Alexander’s Top Ten of 2020
“I don’t need to tell you things are bad; everybody knows things are bad…” There, if I can give a shout-out to Network and summarize the bulk of 2020, and in doing so surpass the obligatory itemized suckfest that was last year, I’d call that coming out net positive. After all, it was hard to stay positive when the very evocation of the word was synonymous with something we, frankly, didn’t want to test positive for.
So, aside from the world being turned upside-down, I ran into the same difficulties that crop up every time these lists are cobbled together: where to place which movie? Who qualifies for a top spot and who will be relegated to the honorable mentions? And of course, who will get pissed at me for not including their favorite movie? Well, it’s my list. Of course, here are some titles that almost cut the mustard:
Nomadland, Dear Comrades, Martin Eden, The True History of the Kelly Gang, Siberia, Birds of Prey, First Cow, Tesla, The Vast of Night, Wild Goose Lake, Invisible Life, The Woman Who Ran, The Swordsman, Possessor, Day of Destruction.
10. The El Duce Tapes
Rodney Ascher and David Lawrence’s The El Duce Tapes is cobbled together from a vault of VHS tapes recorded by then actor Ryan Sexton, who documented the slovenly rocker’s myriad exploits until one day (as the opening credits inform us) “he was forced to stop.” Only Rodney Ascher could craft a documentary around someone as reprehensible and Eldon “El Duce” Hoke and reveal a modicum of prescient insight. Most importantly, the film shows how El Duce and his group The Mentors thrived in the regressive Reaganoid era of the 1980s and how many of those upsetting, misogynistic layers of intolerance are still in the conversation thanks to conservative pundits and our (thankfully) former president. Many have compared this to Todd Phillips’ Hated and drawn connections to the work of Nick Broomfield, but if those guys watch this, they should be taking notes.
9. The Invisible Man
So this is the kind of treatment that we needed in horror; a familiar title/theme with an entirely fresh interpretation that operates as a thoroughly unsettling genre film with a sobering backbone of social relevance. Leigh Whannel takes the conceit of Wells’ invisible man narrative and inoculates it with intelligent urgency without betraying the framework of the horror genre while bringing enough scientific credibility to the table. The prominent headline of The Invisible Man is the jarring treatise of abuse; the fear of the unknown is one thing, but the mental and physical trauma inflicted on Cecilia Kass is so disturbing because it happens. The best horror films are the most frustrating ones. And how many times did Leigh Whannel make us grind our teeth and throw up our arms in bewilderment every time Cecilia’s abuse fell on deaf ears in this story, one that might be the ultimate representation of post-millennial gaslighting? It would be criminal to discuss the film without mooning over Elisabeth Moss and her exceptionally moving performance; without her energy and contextual import, I don’t think this movie would be what it is.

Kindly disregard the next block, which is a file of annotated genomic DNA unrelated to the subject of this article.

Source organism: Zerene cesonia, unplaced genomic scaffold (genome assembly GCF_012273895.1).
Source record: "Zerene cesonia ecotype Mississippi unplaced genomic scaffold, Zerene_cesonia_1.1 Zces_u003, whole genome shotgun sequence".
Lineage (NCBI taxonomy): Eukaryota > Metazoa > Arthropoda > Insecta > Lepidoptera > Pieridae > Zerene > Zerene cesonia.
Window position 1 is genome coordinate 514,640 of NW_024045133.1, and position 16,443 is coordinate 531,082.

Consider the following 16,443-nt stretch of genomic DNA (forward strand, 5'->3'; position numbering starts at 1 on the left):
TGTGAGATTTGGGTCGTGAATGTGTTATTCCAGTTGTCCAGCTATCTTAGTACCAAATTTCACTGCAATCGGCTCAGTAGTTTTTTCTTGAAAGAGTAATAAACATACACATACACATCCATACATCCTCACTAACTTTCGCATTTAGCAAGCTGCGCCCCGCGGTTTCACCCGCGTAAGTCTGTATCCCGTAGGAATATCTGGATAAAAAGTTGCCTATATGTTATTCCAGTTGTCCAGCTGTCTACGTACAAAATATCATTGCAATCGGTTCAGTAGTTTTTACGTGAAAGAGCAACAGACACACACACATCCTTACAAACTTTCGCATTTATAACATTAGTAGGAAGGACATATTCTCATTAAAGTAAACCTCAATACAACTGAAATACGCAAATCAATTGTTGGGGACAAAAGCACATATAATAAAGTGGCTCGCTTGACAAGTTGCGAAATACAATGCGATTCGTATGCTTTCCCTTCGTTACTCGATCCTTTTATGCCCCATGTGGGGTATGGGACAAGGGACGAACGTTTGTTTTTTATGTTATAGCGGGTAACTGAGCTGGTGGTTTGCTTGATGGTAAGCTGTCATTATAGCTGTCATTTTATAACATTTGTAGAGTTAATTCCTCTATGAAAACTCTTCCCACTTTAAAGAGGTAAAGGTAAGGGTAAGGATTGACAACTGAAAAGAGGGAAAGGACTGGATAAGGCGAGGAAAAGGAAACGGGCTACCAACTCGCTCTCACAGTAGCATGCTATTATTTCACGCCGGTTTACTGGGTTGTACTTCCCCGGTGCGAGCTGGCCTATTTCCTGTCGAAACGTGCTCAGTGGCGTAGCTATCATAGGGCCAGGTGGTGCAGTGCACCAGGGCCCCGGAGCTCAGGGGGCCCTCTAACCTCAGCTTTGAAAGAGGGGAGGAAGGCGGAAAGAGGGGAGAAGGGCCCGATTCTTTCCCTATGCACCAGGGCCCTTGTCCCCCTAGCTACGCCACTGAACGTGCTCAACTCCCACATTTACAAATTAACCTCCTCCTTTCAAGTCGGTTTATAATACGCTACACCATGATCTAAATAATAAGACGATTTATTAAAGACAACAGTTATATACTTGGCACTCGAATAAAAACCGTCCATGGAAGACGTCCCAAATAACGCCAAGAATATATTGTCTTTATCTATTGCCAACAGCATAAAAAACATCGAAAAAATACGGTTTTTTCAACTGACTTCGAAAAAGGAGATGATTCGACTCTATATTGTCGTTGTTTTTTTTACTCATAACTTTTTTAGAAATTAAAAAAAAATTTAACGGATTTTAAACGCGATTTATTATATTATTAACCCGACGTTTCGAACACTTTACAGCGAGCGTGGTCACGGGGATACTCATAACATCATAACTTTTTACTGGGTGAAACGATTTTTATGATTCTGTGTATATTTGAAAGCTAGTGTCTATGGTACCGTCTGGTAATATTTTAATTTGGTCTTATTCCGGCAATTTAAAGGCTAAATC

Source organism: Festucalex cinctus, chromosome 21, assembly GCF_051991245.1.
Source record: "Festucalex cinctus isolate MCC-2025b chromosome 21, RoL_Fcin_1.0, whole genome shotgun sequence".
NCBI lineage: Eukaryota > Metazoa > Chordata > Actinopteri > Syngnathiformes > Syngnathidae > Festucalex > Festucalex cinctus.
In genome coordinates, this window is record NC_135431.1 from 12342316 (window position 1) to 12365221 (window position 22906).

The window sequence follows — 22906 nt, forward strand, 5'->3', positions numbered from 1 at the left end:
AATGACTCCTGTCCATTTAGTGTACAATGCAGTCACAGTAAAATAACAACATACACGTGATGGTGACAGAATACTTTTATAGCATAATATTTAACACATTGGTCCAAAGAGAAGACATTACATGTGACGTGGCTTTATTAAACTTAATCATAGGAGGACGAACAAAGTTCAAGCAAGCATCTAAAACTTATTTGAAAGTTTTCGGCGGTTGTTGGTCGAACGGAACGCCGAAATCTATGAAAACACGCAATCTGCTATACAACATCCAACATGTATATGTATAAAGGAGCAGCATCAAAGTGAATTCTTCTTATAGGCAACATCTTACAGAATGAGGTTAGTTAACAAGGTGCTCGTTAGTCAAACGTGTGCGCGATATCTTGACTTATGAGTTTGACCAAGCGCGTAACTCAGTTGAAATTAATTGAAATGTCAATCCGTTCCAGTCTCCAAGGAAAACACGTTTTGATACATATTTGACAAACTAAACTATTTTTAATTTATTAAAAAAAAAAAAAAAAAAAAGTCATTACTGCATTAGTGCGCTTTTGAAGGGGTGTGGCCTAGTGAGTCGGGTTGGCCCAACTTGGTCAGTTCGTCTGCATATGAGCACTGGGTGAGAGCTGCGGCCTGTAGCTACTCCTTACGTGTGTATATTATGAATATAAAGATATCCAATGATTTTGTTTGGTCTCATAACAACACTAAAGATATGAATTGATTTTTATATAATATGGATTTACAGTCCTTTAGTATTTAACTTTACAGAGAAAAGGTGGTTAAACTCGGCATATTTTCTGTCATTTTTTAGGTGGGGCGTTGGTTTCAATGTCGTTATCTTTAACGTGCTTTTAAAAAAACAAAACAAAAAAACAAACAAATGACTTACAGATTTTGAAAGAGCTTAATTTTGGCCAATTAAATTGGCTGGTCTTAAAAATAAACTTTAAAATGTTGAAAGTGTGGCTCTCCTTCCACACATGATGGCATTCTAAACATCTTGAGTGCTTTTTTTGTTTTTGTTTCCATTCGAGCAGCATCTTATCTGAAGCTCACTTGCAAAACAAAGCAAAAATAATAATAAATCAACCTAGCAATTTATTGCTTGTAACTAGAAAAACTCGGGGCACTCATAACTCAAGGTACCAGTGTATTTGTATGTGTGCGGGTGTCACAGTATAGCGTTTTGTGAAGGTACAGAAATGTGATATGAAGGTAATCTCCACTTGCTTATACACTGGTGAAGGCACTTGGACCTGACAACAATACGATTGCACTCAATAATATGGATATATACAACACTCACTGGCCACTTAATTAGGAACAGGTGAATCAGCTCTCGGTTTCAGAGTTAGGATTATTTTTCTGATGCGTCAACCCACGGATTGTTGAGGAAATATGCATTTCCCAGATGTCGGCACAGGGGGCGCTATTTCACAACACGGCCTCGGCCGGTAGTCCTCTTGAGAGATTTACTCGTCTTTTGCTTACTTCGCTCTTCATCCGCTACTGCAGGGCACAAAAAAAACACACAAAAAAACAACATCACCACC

8. Da 5 Bloods
Spike Lee takes on the wartime adventure narrative in the mold of Kelly’s Heroes, The Dirty Dozen, and Where Eagles Dare. But, does Lee ever “do a thing” with his movies? Obviously, Da 5 Bloods is anything but derivative, and Lee paints an epic chronicle of racial discord, decade-ranging cultural conflicts, generational divides, the erratic and still baffling enigma called American politics, and, of course, our involvement in Vietnam. There’s a way that the film deals with the ghosts of the past and how they can rupture and grind our demons of the present; there’s an anger to Da 5 Bloods and, when Lee squeezes the trigger, we know his aim is true. One of the most impressive feats is the breezily anarchic vision that survives his labyrinthine career. There’s this larger-than-life presence, the time-traveling narrative, the colossal explosions, and thrills that feel akin to the likes of The Deer Hunter or Apocalypse Now. And yet Da 5 Bloods doesn’t have the do-or-die, over budget, high-stakes legendary production. It’s sharp, breezy, and yet it’s the size of something you can get your arms around. Then there’s Chadwick Boseman, the leader of the Bloods, even from beyond the grave. His character is a ghost, and the fact that’s it’s not just a posthumous role makes it a little too hard to take. Rest in power.
A lot of people have dismissed Mank, written it off as frivolous bullshit, questioning its relevance and historical accuracy. And in response to that, I have to say this: “Since when the hell did the truth and Orson Welles have anything to do with one another?” It’s common knowledge that one of Welles’ greatest magic tricks was the misinformation and tall tales he so gleefully crafted in telling his story. Naturally, one of cinema’s greatest icons is bound to have a mythic persona. After all the stories, interviews, books, documentaries, articles, journals, and rumors, David Fincher’s Mank feels like just another extension in the endless tapestry that is the Wellesian miasma. There’s the production of Citizen Kane, then between Pauline Kael writing Raising Kane, also there’s Peter Bogdanovich’s debunking of Kael’s essay, and then there’s his film The Cat’s Meow. Moving forward with Simon Callow’s comprehensive biographies, the recent marvel of The Other Side of the Wind, and documentaries ranging from bad (Magician: The Astonishing Life and Work of Orson Welles) to good (the two-part BBC Arena entries). Somewhere in that abbreviated mountain, you can stick Mank. Fact or fiction be damned, it’s an extension of Welles’ legacy, and it looks marvelous and boasts an incredible cast, not to mention Amanda Seyfried being wonderful as Marion Davies.